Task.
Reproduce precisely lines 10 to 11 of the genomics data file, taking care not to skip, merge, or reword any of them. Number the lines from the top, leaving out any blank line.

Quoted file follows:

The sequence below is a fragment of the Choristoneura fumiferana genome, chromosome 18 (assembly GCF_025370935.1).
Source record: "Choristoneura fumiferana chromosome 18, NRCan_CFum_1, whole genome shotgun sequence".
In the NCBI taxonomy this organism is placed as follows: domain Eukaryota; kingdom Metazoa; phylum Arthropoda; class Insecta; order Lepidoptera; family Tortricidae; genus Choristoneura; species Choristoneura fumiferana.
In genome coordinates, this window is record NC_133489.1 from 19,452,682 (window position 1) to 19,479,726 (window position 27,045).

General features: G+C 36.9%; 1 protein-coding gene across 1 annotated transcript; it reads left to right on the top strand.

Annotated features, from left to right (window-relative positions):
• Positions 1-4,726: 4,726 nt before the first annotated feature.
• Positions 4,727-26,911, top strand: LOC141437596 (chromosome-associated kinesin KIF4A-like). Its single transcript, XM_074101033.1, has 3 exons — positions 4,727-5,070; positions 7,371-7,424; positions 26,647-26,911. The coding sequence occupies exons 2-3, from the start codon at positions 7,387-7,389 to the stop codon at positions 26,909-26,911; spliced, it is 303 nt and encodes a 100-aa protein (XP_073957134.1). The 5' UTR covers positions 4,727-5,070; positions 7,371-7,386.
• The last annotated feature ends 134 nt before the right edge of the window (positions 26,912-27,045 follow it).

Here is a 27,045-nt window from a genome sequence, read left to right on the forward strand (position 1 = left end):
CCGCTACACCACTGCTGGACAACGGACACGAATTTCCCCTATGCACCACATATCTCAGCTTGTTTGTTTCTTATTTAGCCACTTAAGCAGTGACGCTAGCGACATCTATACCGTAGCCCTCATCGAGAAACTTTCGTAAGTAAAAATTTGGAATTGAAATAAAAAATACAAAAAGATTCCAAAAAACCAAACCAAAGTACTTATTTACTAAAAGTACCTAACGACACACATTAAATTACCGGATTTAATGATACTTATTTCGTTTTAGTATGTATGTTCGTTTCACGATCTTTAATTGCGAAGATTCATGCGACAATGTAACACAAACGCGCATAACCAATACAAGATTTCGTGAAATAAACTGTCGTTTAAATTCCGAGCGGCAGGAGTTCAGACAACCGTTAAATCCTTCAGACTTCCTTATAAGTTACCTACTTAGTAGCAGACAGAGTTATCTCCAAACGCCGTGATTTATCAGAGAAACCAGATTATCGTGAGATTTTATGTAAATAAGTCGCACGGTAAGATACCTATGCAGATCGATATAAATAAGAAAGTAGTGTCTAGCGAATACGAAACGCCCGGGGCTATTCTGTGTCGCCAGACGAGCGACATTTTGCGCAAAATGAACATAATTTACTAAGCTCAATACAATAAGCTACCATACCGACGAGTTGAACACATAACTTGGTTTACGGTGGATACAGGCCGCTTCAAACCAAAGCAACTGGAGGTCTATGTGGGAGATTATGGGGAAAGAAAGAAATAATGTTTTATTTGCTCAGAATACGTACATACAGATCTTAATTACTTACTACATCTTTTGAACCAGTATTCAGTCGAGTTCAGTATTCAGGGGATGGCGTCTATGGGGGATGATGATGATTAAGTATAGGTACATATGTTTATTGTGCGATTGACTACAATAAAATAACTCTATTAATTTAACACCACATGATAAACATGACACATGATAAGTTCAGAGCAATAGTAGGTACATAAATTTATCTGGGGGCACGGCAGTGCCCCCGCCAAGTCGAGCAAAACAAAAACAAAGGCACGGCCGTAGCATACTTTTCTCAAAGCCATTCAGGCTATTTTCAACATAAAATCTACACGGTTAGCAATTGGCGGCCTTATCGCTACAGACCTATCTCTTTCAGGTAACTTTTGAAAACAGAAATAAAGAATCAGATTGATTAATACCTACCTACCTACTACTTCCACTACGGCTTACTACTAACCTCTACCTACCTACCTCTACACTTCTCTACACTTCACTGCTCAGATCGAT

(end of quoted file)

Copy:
Here is a 27,045-nt window from a genome sequence, read left to right on the forward strand (position 1 = left end):
CCGCTACACCACTGCTGGACAACGGACACGAATTTCCCCTATGCACCACATATCTCAGCTTGTTTGTTTCTTATTTAGCCACTTAAGCAGTGACGCTAGCGACATCTATACCGTAGCCCTCATCGAGAAACTTTCGTAAGTAAAAATTTGGAATTGAAATAAAAAATACAAAAAGATTCCAAAAAACCAAACCAAAGTACTTATTTACTAAAAGTACCTAACGACACACATTAAATTACCGGATTTAATGATACTTATTTCGTTTTAGTATGTATGTTCGTTTCACGATCTTTAATTGCGAAGATTCATGCGACAATGTAACACAAACGCGCATAACCAATACAAGATTTCGTGAAATAAACTGTCGTTTAAATTCCGAGCGGCAGGAGTTCAGACAACCGTTAAATCCTTCAGACTTCCTTATAAGTTACCTACTTAGTAGCAGACAGAGTTATCTCCAAACGCCGTGATTTATCAGAGAAACCAGATTATCGTGAGATTTTATGTAAATAAGTCGCACGGTAAGATACCTATGCAGATCGATATAAATAAGAAAGTAGTGTCTAGCGAATACGAAACGCCCGGGGCTATTCTGTGTCGCCAGACGAGCGACATTTTGCGCAAAATGAACATAATTTACTAAGCTCAATACAATAAGCTACCATACCGACGAGTTGAACACATAACTTGGTTTACGGTGGATACAGGCCGCTTCAAACCAAAGCAACTGGAGGTCTATGTGGGAGATTATGGGGAAAGAAAGAAATAATGTTTTATTTGCTCAGAATACGTACATACAGATCTTAATTACTTACTACATCTTTTGAACCAGTATTCAGTCGAGTTCAGTATTCAGGGGATGGCGTCTATGGGGGATGATGATGATTAAGTATAGGTACATATGTTTATTGTGCGATTGACTACAATAAAATAACTCTATTAATTTAACACCACATGATAAACATGACACATGATAAGTTCAGAGCAATAGTAGGTACATAAATTTATCTGGGGGCACGGCAGTGCCCCCGCCAAGTCGAGCAAAACAAAAACAAAGGCACGGCCGTAGCATACTTTTCTCAAAGCCATTCAGGCTATTTTCAACATAAAATCTACACGGTTAGCAATTGGCGGCCTTATCGCTACAGACCTATCTCTTTCAGGTAACTTTTGAAAACAGAAATAAAGAATCAGATTGATTAATACCTACCTACCTACTACTTCCACTACGGCTTACTACTAACCTCTACCTACCTACCTCTACACTTCTCTACACTTCACTGCTCAGATCGAT